Yooper Ale Trails: Craft Breweries and Brewpubs of Michigan’s Upper Peninsula, by Mikel B. Classen and Jon C. Stott

Review by Mack Hassler

Book cover for "yooper ale trails" featuring an illustration of a pint of beer with an outline of michigan's upper peninsula in green. vibrant autumn trees in the background, with author names mikel b. classen and jon c. stott.Yooper Ale Trails: Craft Breweries and Brewpubs of Michigan’s Upper Peninsula, a handsome publication by Classen and Stott from the publisher that is the imprint for so much directed at the UPPAA is a book filled with information, wonderful photos, and even a few “bookish” puzzles or contradictions.  It is a great read for anyone interested in the UP and for anyone interested in making books, and I must open with a few surprises about both the topic of local beer making and the conventions of authorship, or I should say “local book making.”  The primary author, Jon C.  Stott has previously made a name for himself in brewpub travelogues in the Pacific Northwest.  The newest co-author of the volume, which has already been awarded the prestigious label of a UP Notable Book, is the young Mikel Classen (he has other titles honored as “Notable Books” and is deeply involved with most of the work of the UPPAA.  I met Classen a couple summers ago when we both were selling our books at the Negaunee Library.  He raved about the good training as a writer and maker of books from his teachers at Northern Michigan University.  Much of his work is photography.

Jon Stott is himself a retired professor of English with a long publication list of scholarly books: lead editor of The Harbrace Anthology of Short Fiction,  a history of Paul Bunyan in Michigan published by Arcadia Publishing, and a Twayne English Authors Volume on Mary Norton from the 1990s. During a tenure teaching at Western Michigan, he and his wife bought a cabin on Crooked Lake in Schoolcraft County.  Stott writes here that each summer when they would open their cabin in the North, they would drink a beer on their dock to celebrate.  This led him to an interest in the local brewing of beer.  Eventually, he decided to tour the UP to visit and interview the beer makers at every local brewery and brewpub in the UP.   His “trails” started in the East and eventually, he visited and tasted 170 beers at the 29 brewpubs during the summer of 2022.  The main text of this book is clearly in the voice of Professor Stott as he talks to and describes communities from the Sault Locks to Escanaba   He is a great interviewer and he loves the Yooper individuals that he meets.

At one of the pubs linked to the several breweries in and around Marquette, Stott met with brewer named David Gill who is president of a newly-formed co-op that finances the Drifa Brewing Company.   Gill comments, “Inside every home brewer, is a secret , or not so secret , desire to become a professional brewer.”   (p. 45)    The desire is to use local water and local recipes and to cater to local communities.  Stott found these phenomena all across the UP as well as in other communities across the country in his other books on local breweries.   In my own experience as a teacher working with modern literature, trying to understand it, and trying to work with it, I found a similar dynamic working. It is clearly labeled in the recent genre of science fiction as “fandom” and it is even organized as large Conventions and in magazines called “fanzines.”  One of my favorite modern writers, Isaac Asimov, started out as a young fan and became a highly paid and widely-read writer himself.  My sense that Classen here, in spirit, is with Stott along the way in most of the trails and most of the interviews, probably with his photography skills.   I know that Classen loves the UP and he loves to produce and to encourage others to create a Yooper literature.  He even says he worked at a local brewery when he was younger, and he “drinks the stuff some” (p. 208).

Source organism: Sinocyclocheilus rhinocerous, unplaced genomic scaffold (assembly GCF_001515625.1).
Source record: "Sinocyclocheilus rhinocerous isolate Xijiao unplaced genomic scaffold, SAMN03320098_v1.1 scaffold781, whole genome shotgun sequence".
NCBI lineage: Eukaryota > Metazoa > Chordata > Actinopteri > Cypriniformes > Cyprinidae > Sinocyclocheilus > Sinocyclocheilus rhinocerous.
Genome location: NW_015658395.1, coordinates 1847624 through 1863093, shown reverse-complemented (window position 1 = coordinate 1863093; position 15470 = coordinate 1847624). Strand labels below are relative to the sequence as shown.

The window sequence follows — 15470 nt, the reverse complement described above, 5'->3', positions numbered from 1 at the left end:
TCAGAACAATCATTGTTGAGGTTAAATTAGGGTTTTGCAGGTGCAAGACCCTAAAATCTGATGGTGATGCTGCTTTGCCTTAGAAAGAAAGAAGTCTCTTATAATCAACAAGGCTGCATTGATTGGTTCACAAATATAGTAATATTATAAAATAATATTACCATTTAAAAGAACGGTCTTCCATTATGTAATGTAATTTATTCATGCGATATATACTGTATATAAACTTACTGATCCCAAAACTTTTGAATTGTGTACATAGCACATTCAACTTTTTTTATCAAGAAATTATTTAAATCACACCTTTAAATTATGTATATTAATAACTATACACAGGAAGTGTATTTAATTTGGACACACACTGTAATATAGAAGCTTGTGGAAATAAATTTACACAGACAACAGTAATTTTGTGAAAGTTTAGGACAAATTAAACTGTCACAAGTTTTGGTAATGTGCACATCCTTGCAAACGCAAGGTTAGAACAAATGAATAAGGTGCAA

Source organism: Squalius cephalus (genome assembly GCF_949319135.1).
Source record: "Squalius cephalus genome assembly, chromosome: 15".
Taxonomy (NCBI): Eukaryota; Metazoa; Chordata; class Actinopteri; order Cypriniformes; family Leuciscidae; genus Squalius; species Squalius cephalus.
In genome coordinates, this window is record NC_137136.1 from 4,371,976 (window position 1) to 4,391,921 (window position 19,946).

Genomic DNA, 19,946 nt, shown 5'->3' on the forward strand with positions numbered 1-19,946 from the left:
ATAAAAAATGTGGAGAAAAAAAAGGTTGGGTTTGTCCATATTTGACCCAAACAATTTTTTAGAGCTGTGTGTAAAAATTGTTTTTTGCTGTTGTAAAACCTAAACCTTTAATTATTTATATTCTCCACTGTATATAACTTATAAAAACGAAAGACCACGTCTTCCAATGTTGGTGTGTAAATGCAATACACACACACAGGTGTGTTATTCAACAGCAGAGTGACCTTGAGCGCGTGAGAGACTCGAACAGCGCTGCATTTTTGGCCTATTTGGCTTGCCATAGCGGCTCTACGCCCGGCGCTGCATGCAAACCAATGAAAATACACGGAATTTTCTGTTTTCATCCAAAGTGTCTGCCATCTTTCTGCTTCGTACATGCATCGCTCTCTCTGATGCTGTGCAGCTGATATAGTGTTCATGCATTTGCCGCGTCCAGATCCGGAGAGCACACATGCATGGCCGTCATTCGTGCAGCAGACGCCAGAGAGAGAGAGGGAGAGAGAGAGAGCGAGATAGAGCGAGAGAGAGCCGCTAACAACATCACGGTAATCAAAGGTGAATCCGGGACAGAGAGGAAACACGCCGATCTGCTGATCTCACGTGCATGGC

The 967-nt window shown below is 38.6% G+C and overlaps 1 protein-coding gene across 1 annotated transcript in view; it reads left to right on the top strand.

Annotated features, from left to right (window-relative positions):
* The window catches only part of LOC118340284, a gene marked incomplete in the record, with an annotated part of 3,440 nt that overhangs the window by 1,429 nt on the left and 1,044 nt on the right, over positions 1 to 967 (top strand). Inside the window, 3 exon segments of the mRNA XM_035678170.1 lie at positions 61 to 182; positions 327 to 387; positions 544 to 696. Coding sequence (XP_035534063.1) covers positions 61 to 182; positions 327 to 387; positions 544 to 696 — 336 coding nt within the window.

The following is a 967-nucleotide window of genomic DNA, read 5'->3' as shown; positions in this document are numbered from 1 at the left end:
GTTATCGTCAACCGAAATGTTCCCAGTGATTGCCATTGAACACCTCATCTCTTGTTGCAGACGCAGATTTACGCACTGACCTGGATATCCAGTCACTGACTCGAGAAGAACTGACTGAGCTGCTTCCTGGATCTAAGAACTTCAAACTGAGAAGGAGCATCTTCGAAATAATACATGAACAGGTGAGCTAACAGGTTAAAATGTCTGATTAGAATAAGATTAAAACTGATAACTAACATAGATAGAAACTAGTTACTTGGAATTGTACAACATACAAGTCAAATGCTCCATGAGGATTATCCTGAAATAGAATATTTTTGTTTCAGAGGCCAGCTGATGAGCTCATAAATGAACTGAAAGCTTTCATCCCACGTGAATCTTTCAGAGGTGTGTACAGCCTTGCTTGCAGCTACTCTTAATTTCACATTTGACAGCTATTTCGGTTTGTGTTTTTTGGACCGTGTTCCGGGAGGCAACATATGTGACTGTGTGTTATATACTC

So Yooper Ale Trails is a very full book.  Stott does a very informative chapter at the start on the history and conditions of making beer, how long it can be preserved and why in the very early days before refrigeration it had, in fact, to be made and consumed locally    The recent trend to a “fandom” of local production is much more of a cultural experience, and Stott and Classen are very good on this across the UP.  The book-making with a whole lot of apparatus, charts and bibliography and an index, make it a solid and rich book easy to use.  But I did keep looking for Crooked Lake in the UP.  Stott went across the Bridge in the whole summer of 2022, however,  and brewed up a very fine book.

A grayscale map showing a section of Michigan's Upper Peninsula along the Lake Michigan coastline. Towns marked include Menominee (with number 25), Cedar River, Escanaba (26, 27), Gladstone, Nahma (28), Garden, Fairport, and Manistique.

Yooper Ale Trails: Craft Breweries and Brewpubs of Michigan’s Upper Peninsula,
by Mikel B. Classen and Jon C. Stott
(Modern History Press, Ann Arbor, MI 3rd Printing November 2023)
218 pages, pbk, $24.95.

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